How to install MongoDB on Ubuntu 18.04

MongoDB is a free and open-source, NoSQL document database mostly used in modern web applications. It is mainly structured for great performance data persistence, more available and automatic scaling, Under MongoDB, a record refers to a document, which is a data design that has field and value pairs (MongoDB documents are comparable to JSON objects).
It offers amazing performance and quality scalability features making it useful in creating modern applications that need powerful, high-availability and mission-critical databases.

In this tutorial, we’ll show you how to install MongoDB, its service management and installing basic authentication on Ubuntu 18.04. To install MongoDB, follow the steps below

1. Add the MongoDB repository

Although MongoDB comes already included in Ubuntu package repositories, the official repository provides an up-to-date version and comes highly recommended as the best way of installing MongoDB.

We’ll first import the GPG key to verify the authenticity of MongoDB repository.

sudo apt-key adv --keyserver hkp:// --recv EA312927

After adding the key you’ll get the following output

Executing: /tmp/tmp.c09MuVaMkG/ --keyserver
gpg: requesting key EA312927 from hkp server
gpg: key EA312927: public key "MongoDB 3.2 Release Signing Key <>" imported
gpg: Total number processed: 1
gpg:               imported: 1  (RSA: 1)

Next, we’ll add the MongoDB repository so that apt will know where to get the MongoDB packages from

echo "deb xenial/mongodb-org/3.2 multiverse" | sudo tee /etc/apt/sources.list.d/mongodb-org-3.2.list

After appending the repository packages, update the packages list

apt-get update

2. Install and verify MongoDB

Install MongoDB package by running the following command

sudo apt-get install -y mongodb-org

This will install many packages contanining the latest version of MongoDB alongside other useful management tools

Preparing to unpack .../mongodb-org_3.2.20_amd64.deb ...
Unpacking mongodb-org (3.2.20) ...
Processing triggers for man-db (2.7.5-1) ...
Setting up mongodb-org-shell (3.2.20) ...
Setting up mongodb-org-server (3.2.20) ...
Adding system user `mongodb' (UID 112) ...
Adding new user `mongodb' (UID 112) with group `nogroup' ...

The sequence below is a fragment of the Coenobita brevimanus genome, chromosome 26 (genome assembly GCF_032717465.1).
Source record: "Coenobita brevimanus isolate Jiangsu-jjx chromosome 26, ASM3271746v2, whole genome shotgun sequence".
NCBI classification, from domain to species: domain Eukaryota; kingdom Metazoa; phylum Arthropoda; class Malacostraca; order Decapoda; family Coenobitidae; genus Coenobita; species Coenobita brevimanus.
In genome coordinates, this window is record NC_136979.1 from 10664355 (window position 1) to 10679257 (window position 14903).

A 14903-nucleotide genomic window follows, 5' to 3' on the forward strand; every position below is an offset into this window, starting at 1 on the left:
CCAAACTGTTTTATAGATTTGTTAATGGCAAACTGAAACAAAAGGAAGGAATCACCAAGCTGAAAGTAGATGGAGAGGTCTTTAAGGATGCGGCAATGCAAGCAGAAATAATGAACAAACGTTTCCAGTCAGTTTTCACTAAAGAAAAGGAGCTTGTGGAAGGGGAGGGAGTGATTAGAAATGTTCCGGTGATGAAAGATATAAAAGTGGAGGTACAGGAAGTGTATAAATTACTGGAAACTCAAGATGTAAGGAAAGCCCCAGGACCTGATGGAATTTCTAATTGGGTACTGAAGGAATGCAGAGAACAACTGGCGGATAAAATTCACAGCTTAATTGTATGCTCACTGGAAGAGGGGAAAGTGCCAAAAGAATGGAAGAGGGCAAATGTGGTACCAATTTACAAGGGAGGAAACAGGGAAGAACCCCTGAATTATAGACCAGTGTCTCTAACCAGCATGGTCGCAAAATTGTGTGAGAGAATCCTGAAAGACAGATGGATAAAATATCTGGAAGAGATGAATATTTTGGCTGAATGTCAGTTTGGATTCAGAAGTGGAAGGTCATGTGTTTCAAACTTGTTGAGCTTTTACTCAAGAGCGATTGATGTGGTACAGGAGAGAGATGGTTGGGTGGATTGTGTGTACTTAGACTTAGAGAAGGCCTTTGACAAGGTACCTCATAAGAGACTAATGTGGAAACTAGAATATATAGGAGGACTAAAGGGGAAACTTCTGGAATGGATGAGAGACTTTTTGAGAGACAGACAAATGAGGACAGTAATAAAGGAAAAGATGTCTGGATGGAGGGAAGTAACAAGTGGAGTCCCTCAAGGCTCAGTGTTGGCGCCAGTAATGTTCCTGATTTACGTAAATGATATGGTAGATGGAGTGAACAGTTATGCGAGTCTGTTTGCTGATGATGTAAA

Not creating home directory `/home/mongodb'.
Adding group `mongodb' (GID 116) ...
Adding user `mongodb' to group `mongodb' ...
Adding user mongodb to group mongodb
Setting up mongodb-org-mongos (3.2.20) ...
Setting up mongodb-org-tools (3.2.20) ...
Setting up mongodb-org (3.2.20) ...

Start MongoDB service using systemd

systemctl start mongodb

To check the status on MongoDB, run

systemctl status mongod


● mongod.service - High-performance, schema-free document-oriented database
   Loaded: loaded (/lib/systemd/system/mongod.service; disabled; vendor preset: enabled)
   Active: active (running) since Mon 2018-07-23 20:09:15 UTC; 14s ago
 Main PID: 5171 (mongod)
    Tasks: 19
   Memory: 33.4M
      CPU: 106ms
   CGroup: /system.slice/mongod.service
           └─5171 /usr/bin/mongod --quiet --config /etc/mongod.conf

Jul 23 20:09:15 ip-172-31-21-90 systemd[1]: Started High-performance, schema-free document-oriented database.

To enable MongoDB to start automatically on boot run

systemctl enable mongod

If you wish to stop the service , run

systemctl stop mongod

3. Configure Firewall (Optional)

By default MongoDB listens on port 27017 permitting access from everywhere you can use.

sudo ufw allow 27017

Allowing access to MongoDB from everywhere provides non-restricted access to the database data. So, it’s good to offer access to particular IP address location to default MongoDB’s port using following command.

sudo ufw allow from your_server_IP/32 to any port 27017 

Verify the changes using ufw as shown

sudo ufw status

It’s only by default that the port 27017 listens on the local address To permit remote MongoDB links, you need to include your server IP address in /etc/mongodb.conf configuration file as shown.

bind_ip =,your_server_ip
#port = 27017

Save the file, close the editor, and start again MongoDB.

sudo systemctl restart mongodb

That’s all we had for today. Feel free and welcome to install MongoDB and give us your thoughts.

About James

Hey there! This is James, a Linux administrator and a tech enthusiast. I love experimenting with various distributions of Linux and keeping tabs on what's new in the Linux world.
Deploy a managed hourly billed Cloud Server!
Read More